By Joel Hall
While traditional bank lending remains tight for small businesses, the Georgia district office of the U.S. Small Business Administration (SBA) reports that guaranteed lending to small business has jumped 83 percent in Georgia, from 224 loans in fiscal year 2009 to 410 loans in fiscal year 2010.
The Georgia SBA is also reporting that within the same time period, the value of small business lending rose 139 percent, from $91.6 million in the first quarter of 2009 to $218.7 in the first quarter of 2010. Local SBA officials say the increased cash flow to small businesses may be a sign that the economy is turning around.
According to Georgia SBA District Director Terri Denison, assistance to small businesses was aided greatly by the American Recovery and Reinvestment Act (ARRA) of 2009.
The stimulus bill, Denison said, funded an increase of the maximum SBA guarantee on small business loans to 90 percent -- up from the 75 to 85 percent the agency normally guarantees lenders on small business loans. The bill also eliminated loan guarantee fees -- which the borrower normally pays, and are 2 percent of the percentage of the loan the SBA agrees to insure.
"That means the lender has less of an exposure to risk," Denison said. "Less risk for the lender may entice them to give a loan that they normally wouldn't give during this time in the economy. Instead of [borrowers] having to pay the guarantee fee, that money can be spent elsewhere in their business.
"In the last year, we've added 24 or 25 new SBA lenders [state-wide]," she continued. "These are lending institutions that were not doing SBA loans, that are starting to do so. Given where we were a year ago, this up-tick in SBA-backed lending activity is definitely encouraging. It is a hopeful sign that our economy is starting to turn in a positive direction."
In December of 2009, Jonesboro resident and small business owner, Annette O'Banion, was able to receive a $50,000 Patriot Loan, with the help of the Clayton State University Small Business Development Center (SBDC).
O'Banion, owner of KMA Business Solutions, a business consulting firm in McDonough, as well as KMA IT, a spin-off information technology solutions firm in Mississippi, recently went into the loan market to accommodate new business opportunities, she said.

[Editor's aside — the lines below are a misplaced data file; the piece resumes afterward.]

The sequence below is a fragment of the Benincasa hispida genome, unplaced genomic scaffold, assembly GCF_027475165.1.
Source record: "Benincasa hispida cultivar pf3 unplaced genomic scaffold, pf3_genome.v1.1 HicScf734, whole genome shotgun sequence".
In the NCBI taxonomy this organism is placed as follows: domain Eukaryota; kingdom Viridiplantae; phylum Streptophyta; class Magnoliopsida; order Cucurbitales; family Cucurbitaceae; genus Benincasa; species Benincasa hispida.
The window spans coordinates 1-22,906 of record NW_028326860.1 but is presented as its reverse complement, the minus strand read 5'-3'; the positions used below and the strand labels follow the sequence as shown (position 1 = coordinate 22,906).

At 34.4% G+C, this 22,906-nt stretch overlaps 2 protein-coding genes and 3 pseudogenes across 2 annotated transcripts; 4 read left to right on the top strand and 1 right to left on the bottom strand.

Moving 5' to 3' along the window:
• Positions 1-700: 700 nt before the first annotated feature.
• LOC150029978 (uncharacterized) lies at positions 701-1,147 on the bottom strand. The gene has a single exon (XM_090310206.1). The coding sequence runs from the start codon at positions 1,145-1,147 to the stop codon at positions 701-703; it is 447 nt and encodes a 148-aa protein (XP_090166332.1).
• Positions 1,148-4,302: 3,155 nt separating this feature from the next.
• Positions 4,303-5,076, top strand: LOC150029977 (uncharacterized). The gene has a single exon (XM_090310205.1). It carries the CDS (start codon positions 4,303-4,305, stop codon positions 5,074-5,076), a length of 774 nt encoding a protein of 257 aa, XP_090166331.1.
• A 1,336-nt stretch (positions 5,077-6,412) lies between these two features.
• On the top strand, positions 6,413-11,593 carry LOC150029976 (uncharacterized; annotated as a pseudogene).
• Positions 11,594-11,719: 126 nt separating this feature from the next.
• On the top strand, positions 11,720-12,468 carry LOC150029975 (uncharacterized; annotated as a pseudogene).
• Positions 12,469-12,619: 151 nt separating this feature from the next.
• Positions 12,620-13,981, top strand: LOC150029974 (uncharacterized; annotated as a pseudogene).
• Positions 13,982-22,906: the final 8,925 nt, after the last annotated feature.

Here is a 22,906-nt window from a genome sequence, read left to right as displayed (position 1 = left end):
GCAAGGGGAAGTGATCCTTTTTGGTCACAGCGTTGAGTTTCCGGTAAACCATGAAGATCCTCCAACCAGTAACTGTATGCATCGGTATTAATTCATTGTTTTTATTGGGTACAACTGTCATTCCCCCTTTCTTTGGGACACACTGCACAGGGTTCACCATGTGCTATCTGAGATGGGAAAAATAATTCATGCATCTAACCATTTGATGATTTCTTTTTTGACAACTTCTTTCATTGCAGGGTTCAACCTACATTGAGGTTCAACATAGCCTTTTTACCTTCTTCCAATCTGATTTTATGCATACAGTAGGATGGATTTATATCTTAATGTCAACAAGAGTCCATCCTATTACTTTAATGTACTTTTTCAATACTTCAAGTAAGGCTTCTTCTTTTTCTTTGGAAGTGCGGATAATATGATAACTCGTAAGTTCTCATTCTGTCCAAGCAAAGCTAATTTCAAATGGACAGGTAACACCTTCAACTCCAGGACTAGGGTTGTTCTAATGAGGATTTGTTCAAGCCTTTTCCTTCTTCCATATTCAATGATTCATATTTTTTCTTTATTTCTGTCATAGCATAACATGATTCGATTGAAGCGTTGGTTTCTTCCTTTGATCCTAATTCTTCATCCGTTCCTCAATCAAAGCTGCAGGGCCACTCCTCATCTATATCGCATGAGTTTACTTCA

"I was able to capture a whole bunch of business at the end of fiscal year 2009 from several government contracts," O'Banion said. "When you're trying to grow like that, though, you need capital. I needed to hire people very quickly and float my payroll for 90 days before I would get paid. I used to be able to go into my bank and ask them to increase my line of credit. Nowadays, traditional banks aren't lending to small businesses. Getting the SBA loan was like Merry Christmas."
O'Banion said that much of the stimulus bill money to help small businesses hasn't made it "down to the community yet," due to the fact that "the word is just now getting out" about loan-assistance programs. However, she said the increase in SBA-backed lending in Georgia is encouraging.
"I think it's an incredible statistic," O'Banion said. "Any growth in the small business world ... is incredible. You cannot fix the problems in the economy without fixing small businesses. I think if we can sustain those numbers and improve those numbers in 2010, it shows great promise."
Kyle Hensel, area director of the Clayton State University SBDC, said Thursday that he was unable to share the number of loans secured through his office in 2009, or the number of loans that resulted in new businesses, due to confidentiality reasons. However, he said in the past few months, "We have had increased traffic in people applying for loans.
"Let's say the bank was going to lend you $100,000 and the SBA was going to guarantee 90 percent of it ... the guarantee fee would be 2 percent of the 90 percent," Hensel said. "That's the fee the stimulus bill is eliminating. When you think that some small business loans may be $1 million or $2 million, the savings can be very substantial.
"I definitely feel like these programs are having an impact locally," he continued. "It's still a challenge for small business owners to find funding. With a lot of these programs, its allows them to get through a really tough situation. Our phone has been ringing off the hook lately with people interested in starting a new business."
Denison said that since the stimulus bill was passed in February of 2009, the Georgia SBA has processed 1,370 new small business loans -- 958 loans going to existing businesses and 412 going to new businesses, less than two years old.
"I think for those individuals who were in the process of starting a business prior to the recession ... these resources gave them the confidence to move forward," Denison said. "With existing businesses, it allowed them to keep their business steady. I think that we are seeing a slow thawing of the capital market ... we are encouraged by that."